3. Alabama schools have some plans on how to open — unknown if children will return

  • Alabama’s K-12 schools are preparing to reopen next month, but the battle over whether or not that is safe is starting to ramp up with Senate Minority Leader Bobby Singleton (D-Greensboro) saying that if schools reopen, “it will probably be three weeks and schools will have to shut down and do all virtual.”
  • Singleton proposes following a plan offered by the Alabama School Nurses Association that would cost $150 million and require the building of nurses stations/isolation rooms at every single school, testing machines and supplies for 500,000 tests, and the hiring of approximately 300 nurses for the schools around the state that don’t have one, which seems unlikely by next month.

2. Sessions is still fighting back against Trump attacks

  • Over the weekend, President Donald Trump once again weighed in on the Alabama U.S. Senate runoff calling former U.S. Attorney General Jeff Sessions a “disaster.” Sessions responded to the petty remarks by dismissing Trump’s attack as “juvenile insults,” concluding that “Alabama does not take orders from Washington.”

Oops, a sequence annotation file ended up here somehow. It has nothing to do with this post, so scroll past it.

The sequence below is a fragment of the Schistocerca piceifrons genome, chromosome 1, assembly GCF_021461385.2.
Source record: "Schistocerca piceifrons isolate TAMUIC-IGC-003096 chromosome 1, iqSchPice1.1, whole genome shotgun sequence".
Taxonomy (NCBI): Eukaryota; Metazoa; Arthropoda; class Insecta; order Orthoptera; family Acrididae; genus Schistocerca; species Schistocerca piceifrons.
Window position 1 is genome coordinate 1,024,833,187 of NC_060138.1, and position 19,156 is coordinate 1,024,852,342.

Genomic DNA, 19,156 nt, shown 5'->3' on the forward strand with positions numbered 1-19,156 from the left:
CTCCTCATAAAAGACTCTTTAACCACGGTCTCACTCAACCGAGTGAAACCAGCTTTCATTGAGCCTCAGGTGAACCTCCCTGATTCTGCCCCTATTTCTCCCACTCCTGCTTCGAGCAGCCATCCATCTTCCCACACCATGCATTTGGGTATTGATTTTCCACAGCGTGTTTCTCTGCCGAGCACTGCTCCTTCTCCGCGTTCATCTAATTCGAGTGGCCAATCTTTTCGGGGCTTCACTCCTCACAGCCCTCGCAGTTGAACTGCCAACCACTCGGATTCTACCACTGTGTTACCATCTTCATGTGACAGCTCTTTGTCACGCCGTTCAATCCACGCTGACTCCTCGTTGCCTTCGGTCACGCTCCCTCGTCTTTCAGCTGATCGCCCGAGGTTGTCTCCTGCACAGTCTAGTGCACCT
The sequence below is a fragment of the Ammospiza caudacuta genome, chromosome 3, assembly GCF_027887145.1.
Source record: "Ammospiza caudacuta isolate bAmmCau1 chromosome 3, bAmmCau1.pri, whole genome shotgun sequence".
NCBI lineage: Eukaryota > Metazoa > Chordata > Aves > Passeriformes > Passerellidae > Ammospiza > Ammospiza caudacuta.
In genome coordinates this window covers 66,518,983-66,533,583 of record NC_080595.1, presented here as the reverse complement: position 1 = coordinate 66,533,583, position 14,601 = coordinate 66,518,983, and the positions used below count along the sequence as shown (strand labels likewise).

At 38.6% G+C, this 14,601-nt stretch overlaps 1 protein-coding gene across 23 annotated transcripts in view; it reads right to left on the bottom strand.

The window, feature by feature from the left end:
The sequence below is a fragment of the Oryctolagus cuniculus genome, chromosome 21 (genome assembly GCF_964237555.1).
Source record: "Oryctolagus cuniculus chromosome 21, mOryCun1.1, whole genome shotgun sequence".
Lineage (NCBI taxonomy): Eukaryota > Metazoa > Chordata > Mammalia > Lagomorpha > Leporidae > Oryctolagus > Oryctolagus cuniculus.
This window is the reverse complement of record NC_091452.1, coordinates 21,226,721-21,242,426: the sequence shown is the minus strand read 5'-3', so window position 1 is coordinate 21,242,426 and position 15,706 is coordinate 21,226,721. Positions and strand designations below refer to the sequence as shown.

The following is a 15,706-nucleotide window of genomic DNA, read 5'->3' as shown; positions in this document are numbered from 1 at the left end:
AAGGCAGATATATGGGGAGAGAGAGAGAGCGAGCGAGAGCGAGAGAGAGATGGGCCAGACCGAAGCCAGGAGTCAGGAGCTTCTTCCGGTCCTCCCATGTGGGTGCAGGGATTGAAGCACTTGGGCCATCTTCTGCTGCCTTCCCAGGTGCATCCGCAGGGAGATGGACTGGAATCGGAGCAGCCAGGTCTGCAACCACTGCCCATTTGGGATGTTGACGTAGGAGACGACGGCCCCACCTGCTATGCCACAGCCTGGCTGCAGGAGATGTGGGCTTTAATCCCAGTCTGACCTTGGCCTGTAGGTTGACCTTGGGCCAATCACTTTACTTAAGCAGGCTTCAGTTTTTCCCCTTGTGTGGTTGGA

• Meanwhile, former Auburn football coach Tommy Tuberville has been endorsed by Lt. Governor Will Ainsworth and was described by him as a “tough fighter that Alabama needs in the U.S. Senate.”

1. You can’t be required to wear a mask to vote

  • Alabama Secretary of State John Merrill and Attorney General Steve Marshall have released a statement that polling places can’t require people to wear masks to vote in the runoff on July 14. 
  • Merrill said, “While it can be ‘strongly recommended’ that an individual wear a mask, it cannot be require.” By Article III, Section 177(a) of the Constitution of Alabama, eligible citizens have a right to vote, and Merrill reinforced that “we will continue to see that the right for every eligible Alabamian to vote is protected.”
8 mins ago

Madison County Commission says it will not break the law to remove a Confederate monument

Alabama is obviously not immune from the racial strife gripping the United States. In recent months, we have seen statues come down, a state representative attended a birthday party for Nathan Bedford Forrest, small riots and acts of vandalism.

Like most Americans, Alabamians have generally accepted that the Confederate memorials all over the state on courthouse squares and in public parks are going to come down. Some are headed to cemeteries, some are headed to storage, and the fate of many is still unknown.